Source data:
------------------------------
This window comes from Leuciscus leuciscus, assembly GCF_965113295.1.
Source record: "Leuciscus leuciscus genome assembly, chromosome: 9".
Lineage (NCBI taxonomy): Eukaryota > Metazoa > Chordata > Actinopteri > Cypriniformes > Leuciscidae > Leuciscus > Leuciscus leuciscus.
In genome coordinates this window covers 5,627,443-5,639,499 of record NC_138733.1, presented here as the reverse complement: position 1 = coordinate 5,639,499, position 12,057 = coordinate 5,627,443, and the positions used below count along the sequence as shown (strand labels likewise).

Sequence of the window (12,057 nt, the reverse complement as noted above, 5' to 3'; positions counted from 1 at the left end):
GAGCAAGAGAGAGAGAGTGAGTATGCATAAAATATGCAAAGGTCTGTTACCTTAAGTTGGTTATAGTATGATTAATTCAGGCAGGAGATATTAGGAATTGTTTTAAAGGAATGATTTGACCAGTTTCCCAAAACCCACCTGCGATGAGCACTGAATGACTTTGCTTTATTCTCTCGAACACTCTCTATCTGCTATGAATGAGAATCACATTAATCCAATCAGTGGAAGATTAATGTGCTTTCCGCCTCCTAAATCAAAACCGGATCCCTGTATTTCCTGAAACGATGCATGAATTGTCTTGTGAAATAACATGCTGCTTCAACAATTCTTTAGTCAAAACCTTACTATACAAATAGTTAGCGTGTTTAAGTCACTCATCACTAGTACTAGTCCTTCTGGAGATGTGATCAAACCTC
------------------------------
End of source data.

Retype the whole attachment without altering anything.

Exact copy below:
This window comes from Leuciscus leuciscus, assembly GCF_965113295.1.
Source record: "Leuciscus leuciscus genome assembly, chromosome: 9".
Lineage (NCBI taxonomy): Eukaryota > Metazoa > Chordata > Actinopteri > Cypriniformes > Leuciscidae > Leuciscus > Leuciscus leuciscus.
In genome coordinates this window covers 5,627,443-5,639,499 of record NC_138733.1, presented here as the reverse complement: position 1 = coordinate 5,639,499, position 12,057 = coordinate 5,627,443, and the positions used below count along the sequence as shown (strand labels likewise).

Sequence of the window (12,057 nt, the reverse complement as noted above, 5' to 3'; positions counted from 1 at the left end):
GAGCAAGAGAGAGAGAGTGAGTATGCATAAAATATGCAAAGGTCTGTTACCTTAAGTTGGTTATAGTATGATTAATTCAGGCAGGAGATATTAGGAATTGTTTTAAAGGAATGATTTGACCAGTTTCCCAAAACCCACCTGCGATGAGCACTGAATGACTTTGCTTTATTCTCTCGAACACTCTCTATCTGCTATGAATGAGAATCACATTAATCCAATCAGTGGAAGATTAATGTGCTTTCCGCCTCCTAAATCAAAACCGGATCCCTGTATTTCCTGAAACGATGCATGAATTGTCTTGTGAAATAACATGCTGCTTCAACAATTCTTTAGTCAAAACCTTACTATACAAATAGTTAGCGTGTTTAAGTCACTCATCACTAGTACTAGTCCTTCTGGAGATGTGATCAAACCTC